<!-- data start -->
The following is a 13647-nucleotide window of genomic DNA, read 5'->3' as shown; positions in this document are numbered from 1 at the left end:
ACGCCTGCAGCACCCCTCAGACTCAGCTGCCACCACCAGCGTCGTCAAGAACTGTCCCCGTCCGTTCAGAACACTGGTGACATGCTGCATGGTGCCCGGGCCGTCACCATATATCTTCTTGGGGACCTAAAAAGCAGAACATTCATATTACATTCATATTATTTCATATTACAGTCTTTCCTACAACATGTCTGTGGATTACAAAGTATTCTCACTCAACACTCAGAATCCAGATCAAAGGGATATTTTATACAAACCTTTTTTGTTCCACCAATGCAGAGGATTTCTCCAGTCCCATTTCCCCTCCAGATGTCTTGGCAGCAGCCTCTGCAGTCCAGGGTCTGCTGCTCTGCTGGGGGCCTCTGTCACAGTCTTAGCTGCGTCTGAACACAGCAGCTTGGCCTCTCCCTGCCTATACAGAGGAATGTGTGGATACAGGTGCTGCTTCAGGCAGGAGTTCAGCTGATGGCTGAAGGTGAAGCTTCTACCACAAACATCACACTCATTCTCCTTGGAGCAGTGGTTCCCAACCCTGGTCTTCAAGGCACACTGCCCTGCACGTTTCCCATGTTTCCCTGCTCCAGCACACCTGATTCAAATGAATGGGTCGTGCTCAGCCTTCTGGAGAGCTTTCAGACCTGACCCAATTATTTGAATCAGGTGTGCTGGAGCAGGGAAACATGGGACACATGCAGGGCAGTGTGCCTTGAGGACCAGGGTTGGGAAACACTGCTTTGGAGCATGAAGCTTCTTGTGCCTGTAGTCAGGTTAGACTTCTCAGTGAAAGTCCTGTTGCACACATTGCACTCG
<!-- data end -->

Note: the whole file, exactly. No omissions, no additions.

The following is a 13647-nucleotide window of genomic DNA, read 5'->3' as shown; positions in this document are numbered from 1 at the left end:
ACGCCTGCAGCACCCCTCAGACTCAGCTGCCACCACCAGCGTCGTCAAGAACTGTCCCCGTCCGTTCAGAACACTGGTGACATGCTGCATGGTGCCCGGGCCGTCACCATATATCTTCTTGGGGACCTAAAAAGCAGAACATTCATATTACATTCATATTATTTCATATTACAGTCTTTCCTACAACATGTCTGTGGATTACAAAGTATTCTCACTCAACACTCAGAATCCAGATCAAAGGGATATTTTATACAAACCTTTTTTGTTCCACCAATGCAGAGGATTTCTCCAGTCCCATTTCCCCTCCAGATGTCTTGGCAGCAGCCTCTGCAGTCCAGGGTCTGCTGCTCTGCTGGGGGCCTCTGTCACAGTCTTAGCTGCGTCTGAACACAGCAGCTTGGCCTCTCCCTGCCTATACAGAGGAATGTGTGGATACAGGTGCTGCTTCAGGCAGGAGTTCAGCTGATGGCTGAAGGTGAAGCTTCTACCACAAACATCACACTCATTCTCCTTGGAGCAGTGGTTCCCAACCCTGGTCTTCAAGGCACACTGCCCTGCACGTTTCCCATGTTTCCCTGCTCCAGCACACCTGATTCAAATGAATGGGTCGTGCTCAGCCTTCTGGAGAGCTTTCAGACCTGACCCAATTATTTGAATCAGGTGTGCTGGAGCAGGGAAACATGGGACACATGCAGGGCAGTGTGCCTTGAGGACCAGGGTTGGGAAACACTGCTTTGGAGCATGAAGCTTCTTGTGCCTGTAGTCAGGTTAGACTTCTCAGTGAAAGTCCTGTTGCACACATTGCACTCG